To qualitatively examine how precarious work contributes to parenting stress among Mexican immigrant women.
Mexican immigrants tend to be employed in low‐wage occupations with nonstandard work arrangements and schedules. Besides common strains associated with balancing work and family, they experience immigrant‐specific stressors due to their unique positions in society and differences in structural resources and cultural values regarding parenting.
Ten focus groups were conducted with 30 Mexican immigrant women living in Nashville, TN. An additional focus group was conducted with four key informants who served the local immigrant community. Transcripts were analyzed using inductive and deductive approaches.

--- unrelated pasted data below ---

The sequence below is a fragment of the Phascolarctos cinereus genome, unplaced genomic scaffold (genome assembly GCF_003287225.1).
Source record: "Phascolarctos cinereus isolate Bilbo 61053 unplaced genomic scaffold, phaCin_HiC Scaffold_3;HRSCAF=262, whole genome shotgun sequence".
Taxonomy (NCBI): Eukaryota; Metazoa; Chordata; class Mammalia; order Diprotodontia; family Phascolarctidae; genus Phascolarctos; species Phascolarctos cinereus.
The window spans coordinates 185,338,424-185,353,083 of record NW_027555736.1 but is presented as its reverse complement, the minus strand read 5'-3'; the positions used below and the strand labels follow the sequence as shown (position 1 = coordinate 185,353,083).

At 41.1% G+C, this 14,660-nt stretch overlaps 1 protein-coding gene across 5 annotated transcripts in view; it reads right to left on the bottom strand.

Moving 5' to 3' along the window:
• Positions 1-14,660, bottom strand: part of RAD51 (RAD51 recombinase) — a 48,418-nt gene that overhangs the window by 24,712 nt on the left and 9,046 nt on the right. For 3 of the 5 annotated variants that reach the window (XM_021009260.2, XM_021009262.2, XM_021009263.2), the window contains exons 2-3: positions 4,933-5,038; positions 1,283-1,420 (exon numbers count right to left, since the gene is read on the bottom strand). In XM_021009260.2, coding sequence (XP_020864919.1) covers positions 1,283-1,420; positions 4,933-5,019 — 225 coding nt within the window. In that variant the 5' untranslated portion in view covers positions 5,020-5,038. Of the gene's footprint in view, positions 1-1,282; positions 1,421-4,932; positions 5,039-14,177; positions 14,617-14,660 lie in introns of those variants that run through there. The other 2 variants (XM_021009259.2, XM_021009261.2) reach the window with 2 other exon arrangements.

Precarious working conditions were a major source of stress and a central contributor to parenting stress. Three themes related to parenting stress emerged: finding and paying for childcare, limited family time, and concerns about children’s well‐being. Traditional gender expectations and the structural context of legal status shaped the challenges they experienced in the work and parenting realms.
The narratives of women in this study reveal the impact that contingent, excessive, or exploitative workloads can have on immigrant families. Overall, women struggled to reconcile their better economic standing and their poor family life.